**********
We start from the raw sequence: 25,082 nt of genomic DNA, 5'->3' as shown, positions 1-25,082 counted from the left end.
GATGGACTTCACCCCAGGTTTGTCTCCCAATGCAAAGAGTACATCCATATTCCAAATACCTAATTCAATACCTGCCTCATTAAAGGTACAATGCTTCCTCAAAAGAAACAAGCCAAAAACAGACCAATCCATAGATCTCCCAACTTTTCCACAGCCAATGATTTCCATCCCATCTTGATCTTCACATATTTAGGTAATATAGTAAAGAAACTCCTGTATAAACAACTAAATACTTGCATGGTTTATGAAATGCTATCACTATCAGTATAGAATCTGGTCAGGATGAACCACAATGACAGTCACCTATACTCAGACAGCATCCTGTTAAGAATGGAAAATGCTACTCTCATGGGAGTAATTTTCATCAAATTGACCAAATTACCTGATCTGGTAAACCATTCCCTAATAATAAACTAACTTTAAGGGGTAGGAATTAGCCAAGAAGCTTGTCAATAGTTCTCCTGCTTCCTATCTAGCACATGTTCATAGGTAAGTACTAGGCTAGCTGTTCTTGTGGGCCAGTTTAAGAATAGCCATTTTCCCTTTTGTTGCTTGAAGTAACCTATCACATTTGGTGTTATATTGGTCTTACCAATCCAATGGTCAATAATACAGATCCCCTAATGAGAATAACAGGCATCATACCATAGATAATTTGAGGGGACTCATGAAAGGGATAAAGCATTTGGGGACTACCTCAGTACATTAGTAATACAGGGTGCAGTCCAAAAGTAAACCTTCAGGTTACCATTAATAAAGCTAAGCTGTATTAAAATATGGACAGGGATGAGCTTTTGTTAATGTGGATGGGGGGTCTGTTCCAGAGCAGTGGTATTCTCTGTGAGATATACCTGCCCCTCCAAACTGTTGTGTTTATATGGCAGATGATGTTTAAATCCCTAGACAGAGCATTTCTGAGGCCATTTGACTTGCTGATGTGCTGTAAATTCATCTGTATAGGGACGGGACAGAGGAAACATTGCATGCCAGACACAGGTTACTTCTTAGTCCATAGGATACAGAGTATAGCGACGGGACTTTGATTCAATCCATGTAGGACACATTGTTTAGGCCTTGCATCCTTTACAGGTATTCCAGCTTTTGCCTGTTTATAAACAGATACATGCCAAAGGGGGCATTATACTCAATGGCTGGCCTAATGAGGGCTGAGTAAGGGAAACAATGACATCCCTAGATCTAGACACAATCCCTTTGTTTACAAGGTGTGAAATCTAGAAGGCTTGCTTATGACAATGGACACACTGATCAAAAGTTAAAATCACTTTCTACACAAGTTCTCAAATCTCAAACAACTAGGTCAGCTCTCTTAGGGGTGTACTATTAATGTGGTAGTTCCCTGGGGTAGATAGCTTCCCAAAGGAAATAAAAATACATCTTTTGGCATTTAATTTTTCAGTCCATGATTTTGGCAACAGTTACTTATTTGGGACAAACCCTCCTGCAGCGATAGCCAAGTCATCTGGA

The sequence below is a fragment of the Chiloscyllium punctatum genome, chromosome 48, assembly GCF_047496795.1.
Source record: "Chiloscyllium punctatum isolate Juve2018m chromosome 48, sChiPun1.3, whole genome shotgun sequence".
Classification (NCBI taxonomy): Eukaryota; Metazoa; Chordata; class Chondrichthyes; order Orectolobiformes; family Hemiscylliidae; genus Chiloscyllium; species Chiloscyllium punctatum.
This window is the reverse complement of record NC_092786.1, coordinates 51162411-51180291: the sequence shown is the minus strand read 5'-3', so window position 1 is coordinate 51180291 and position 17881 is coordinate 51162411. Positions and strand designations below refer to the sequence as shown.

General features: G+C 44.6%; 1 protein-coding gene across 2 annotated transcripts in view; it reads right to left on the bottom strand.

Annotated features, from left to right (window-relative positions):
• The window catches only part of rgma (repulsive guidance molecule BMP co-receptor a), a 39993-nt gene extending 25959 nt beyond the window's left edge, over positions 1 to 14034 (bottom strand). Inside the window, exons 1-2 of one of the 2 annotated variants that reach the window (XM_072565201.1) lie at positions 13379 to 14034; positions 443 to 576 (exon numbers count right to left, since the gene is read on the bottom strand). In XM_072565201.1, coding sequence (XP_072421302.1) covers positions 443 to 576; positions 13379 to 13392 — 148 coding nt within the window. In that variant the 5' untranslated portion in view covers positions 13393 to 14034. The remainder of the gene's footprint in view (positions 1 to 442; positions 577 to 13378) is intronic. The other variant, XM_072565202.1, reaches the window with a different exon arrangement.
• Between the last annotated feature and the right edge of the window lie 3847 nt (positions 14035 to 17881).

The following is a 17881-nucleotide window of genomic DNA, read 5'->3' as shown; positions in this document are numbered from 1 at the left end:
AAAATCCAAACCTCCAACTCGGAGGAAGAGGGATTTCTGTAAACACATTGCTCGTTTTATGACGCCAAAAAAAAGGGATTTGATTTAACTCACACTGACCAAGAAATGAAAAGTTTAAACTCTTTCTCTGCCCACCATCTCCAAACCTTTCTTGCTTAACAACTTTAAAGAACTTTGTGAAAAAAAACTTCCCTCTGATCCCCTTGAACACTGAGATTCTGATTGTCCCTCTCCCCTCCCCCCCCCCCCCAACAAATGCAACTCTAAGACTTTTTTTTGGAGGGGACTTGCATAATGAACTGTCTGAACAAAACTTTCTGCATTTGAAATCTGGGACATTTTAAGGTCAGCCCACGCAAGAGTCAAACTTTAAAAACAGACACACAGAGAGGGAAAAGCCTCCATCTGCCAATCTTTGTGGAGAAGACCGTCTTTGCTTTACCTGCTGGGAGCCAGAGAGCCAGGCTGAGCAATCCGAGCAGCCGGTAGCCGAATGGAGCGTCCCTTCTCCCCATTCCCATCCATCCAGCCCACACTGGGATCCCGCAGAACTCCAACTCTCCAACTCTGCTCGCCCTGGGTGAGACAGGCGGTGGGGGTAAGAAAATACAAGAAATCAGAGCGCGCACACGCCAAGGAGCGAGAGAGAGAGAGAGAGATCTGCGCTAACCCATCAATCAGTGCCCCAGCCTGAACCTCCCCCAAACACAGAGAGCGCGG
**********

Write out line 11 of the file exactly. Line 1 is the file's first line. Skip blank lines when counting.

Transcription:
The following is a 17881-nucleotide window of genomic DNA, read 5'->3' as shown; positions in this document are numbered from 1 at the left end: